As you are surely well aware, the biotech industry is extremely competitive. It is predicted to soon be worth $727.1 billion by 2025; it isn’t difficult to see why. Even though it might make your job as an executive easier to imagine everyone within your industry as honest and friendly, this isn’t the case, unfortunately.

Whether it’s amateurs wanting to steal what you have already discovered to contribute towards the counterfeit drug market that also costs biotechnology and pharma companies $200 billion a year, or competitors wanting to find out what their competitors are hiding, you need to constantly look for better ways to keep them out.

Biotech’s current answer to this problem is to use several different pieces of security software to keep out as many threats as possible. However, this could be doing more damage than good.

What happens if one software goes down, leaving loopholes that others aren’t able to cover? What if a hacker becomes clever and learns how to overcome the measures you have in place?

Using blockchain, a single piece of technology can combine and overrule the several different kinds of security software that is currently in place, you needn’t worry.

A distributed, immutable ledger that is used for storing data, blockchain’s expert network is cryptographically encrypted to enhance and protect many different forms of data. It doesn’t have a centralized hub, as is the case with most security software, thus preventing hackers from being able to outsmart your systems and gain easy access to your discoveries.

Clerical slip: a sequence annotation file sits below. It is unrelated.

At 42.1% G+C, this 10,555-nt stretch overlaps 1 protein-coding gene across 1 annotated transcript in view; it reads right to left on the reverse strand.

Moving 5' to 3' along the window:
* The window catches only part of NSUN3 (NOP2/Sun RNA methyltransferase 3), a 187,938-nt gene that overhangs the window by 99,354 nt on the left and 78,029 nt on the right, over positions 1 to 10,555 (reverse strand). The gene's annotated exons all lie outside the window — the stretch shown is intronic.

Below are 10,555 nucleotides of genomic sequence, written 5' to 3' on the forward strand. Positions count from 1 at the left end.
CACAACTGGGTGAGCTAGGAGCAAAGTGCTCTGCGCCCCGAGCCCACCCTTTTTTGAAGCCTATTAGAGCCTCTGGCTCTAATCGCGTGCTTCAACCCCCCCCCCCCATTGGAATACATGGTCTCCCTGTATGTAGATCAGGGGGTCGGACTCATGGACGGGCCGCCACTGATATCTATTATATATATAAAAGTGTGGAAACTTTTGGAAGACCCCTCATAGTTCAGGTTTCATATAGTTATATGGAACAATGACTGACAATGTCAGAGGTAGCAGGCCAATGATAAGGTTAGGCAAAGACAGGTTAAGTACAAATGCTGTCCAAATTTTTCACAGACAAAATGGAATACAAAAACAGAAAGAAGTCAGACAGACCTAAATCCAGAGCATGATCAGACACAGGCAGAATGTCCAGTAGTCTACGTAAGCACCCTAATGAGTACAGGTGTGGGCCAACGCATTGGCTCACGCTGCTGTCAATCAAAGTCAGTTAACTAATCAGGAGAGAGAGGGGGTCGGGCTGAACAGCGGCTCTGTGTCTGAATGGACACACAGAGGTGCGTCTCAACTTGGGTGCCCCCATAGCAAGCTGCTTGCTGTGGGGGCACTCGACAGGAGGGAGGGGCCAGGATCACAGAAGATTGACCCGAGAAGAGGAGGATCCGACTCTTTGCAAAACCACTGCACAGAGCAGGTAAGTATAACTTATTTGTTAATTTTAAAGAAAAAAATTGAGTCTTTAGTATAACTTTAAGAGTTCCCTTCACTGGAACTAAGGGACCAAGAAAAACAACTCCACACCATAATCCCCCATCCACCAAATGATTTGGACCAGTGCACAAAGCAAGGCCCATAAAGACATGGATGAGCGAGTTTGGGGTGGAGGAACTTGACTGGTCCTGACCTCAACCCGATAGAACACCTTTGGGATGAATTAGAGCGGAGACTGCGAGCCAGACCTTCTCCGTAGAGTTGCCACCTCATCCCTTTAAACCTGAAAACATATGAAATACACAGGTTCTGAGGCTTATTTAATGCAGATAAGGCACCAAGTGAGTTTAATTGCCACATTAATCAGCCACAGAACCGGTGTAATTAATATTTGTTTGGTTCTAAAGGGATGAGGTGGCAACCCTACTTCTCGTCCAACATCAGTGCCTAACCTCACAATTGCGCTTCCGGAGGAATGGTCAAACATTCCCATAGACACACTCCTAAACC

Blockchain will also prevent anomaly data from entering into the chain, increasing security measures should someone try and trick the system.

In fact, blockchain software is so hard to hack into that it’s widely thought to be impossible, thereby making sure your chemical compound secrets are kept safe until you are ready to release them. This means there is absolutely no possibility of counterfeit companies, or your competition, taking stolen glory unless they hear it from your mouth first.


As you can see, there are many reasons why the biotech industry should embrace artificial intelligence and blockchain technology. They have already been shown to work together—and interdependently—to revolutionize traditional practices in many different industries. The same could be true for the biotech industry if more executives, CIO and CTOs were willing to give it a chance.

To get straight to the point, there are just four points you need to bear in mind before embracing artificial intelligence and blockchain technology.

Blockchain and Artificial Intelligence have the following benefits:

  • Reduce costs
  • Increase accuracy
  • Improve operational efficiency
  • Improve the quality of life for patients and supporting personnel

With a market that is set to increase by 7.4% in the next 6 years, your company cannot afford to wait to embrace these technologies. It’s time to let go of concerns about risks, and be the frontrunner in a change to the industry that will matter for decades to come.

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Author Info

This article was written by Codrin Arsene, CEO @ Healthcare Weekly, healthtech magazine